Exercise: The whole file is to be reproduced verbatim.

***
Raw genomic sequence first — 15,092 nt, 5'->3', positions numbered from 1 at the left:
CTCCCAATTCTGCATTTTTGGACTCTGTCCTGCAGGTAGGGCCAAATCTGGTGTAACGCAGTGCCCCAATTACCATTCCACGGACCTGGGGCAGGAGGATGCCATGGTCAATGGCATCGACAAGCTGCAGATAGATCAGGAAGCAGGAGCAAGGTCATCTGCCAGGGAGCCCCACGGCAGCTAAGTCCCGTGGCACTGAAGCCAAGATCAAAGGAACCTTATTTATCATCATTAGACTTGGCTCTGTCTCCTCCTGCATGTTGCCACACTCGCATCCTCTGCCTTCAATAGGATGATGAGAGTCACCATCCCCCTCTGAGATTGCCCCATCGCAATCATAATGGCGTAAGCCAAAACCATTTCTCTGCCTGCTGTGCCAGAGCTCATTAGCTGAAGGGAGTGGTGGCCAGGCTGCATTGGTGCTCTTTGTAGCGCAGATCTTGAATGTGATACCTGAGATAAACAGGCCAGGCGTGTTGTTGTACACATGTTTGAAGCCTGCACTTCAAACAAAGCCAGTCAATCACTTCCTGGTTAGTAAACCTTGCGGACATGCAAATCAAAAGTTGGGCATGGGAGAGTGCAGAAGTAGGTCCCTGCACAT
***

Raw genomic sequence first — 15,092 nt, 5'->3', positions numbered from 1 at the left:
CTCCCAATTCTGCATTTTTGGACTCTGTCCTGCAGGTAGGGCCAAATCTGGTGTAACGCAGTGCCCCAATTACCATTCCACGGACCTGGGGCAGGAGGATGCCATGGTCAATGGCATCGACAAGCTGCAGATAGATCAGGAAGCAGGAGCAAGGTCATCTGCCAGGGAGCCCCACGGCAGCTAAGTCCCGTGGCACTGAAGCCAAGATCAAAGGAACCTTATTTATCATCATTAGACTTGGCTCTGTCTCCTCCTGCATGTTGCCACACTCGCATCCTCTGCCTTCAATAGGATGATGAGAGTCACCATCCCCCTCTGAGATTGCCCCATCGCAATCATAATGGCGTAAGCCAAAACCATTTCTCTGCCTGCTGTGCCAGAGCTCATTAGCTGAAGGGAGTGGTGGCCAGGCTGCATTGGTGCTCTTTGTAGCGCAGATCTTGAATGTGATACCTGAGATAAACAGGCCAGGCGTGTTGTTGTACACATGTTTGAAGCCTGCACTTCAAACAAAGCCAGTCAATCACTTCCTGGTTAGTAAACCTTGCGGACATGCAAATCAAAAGTTGGGCATGGGAGAGTGCAGAAGTAGGTCCCTGCACAT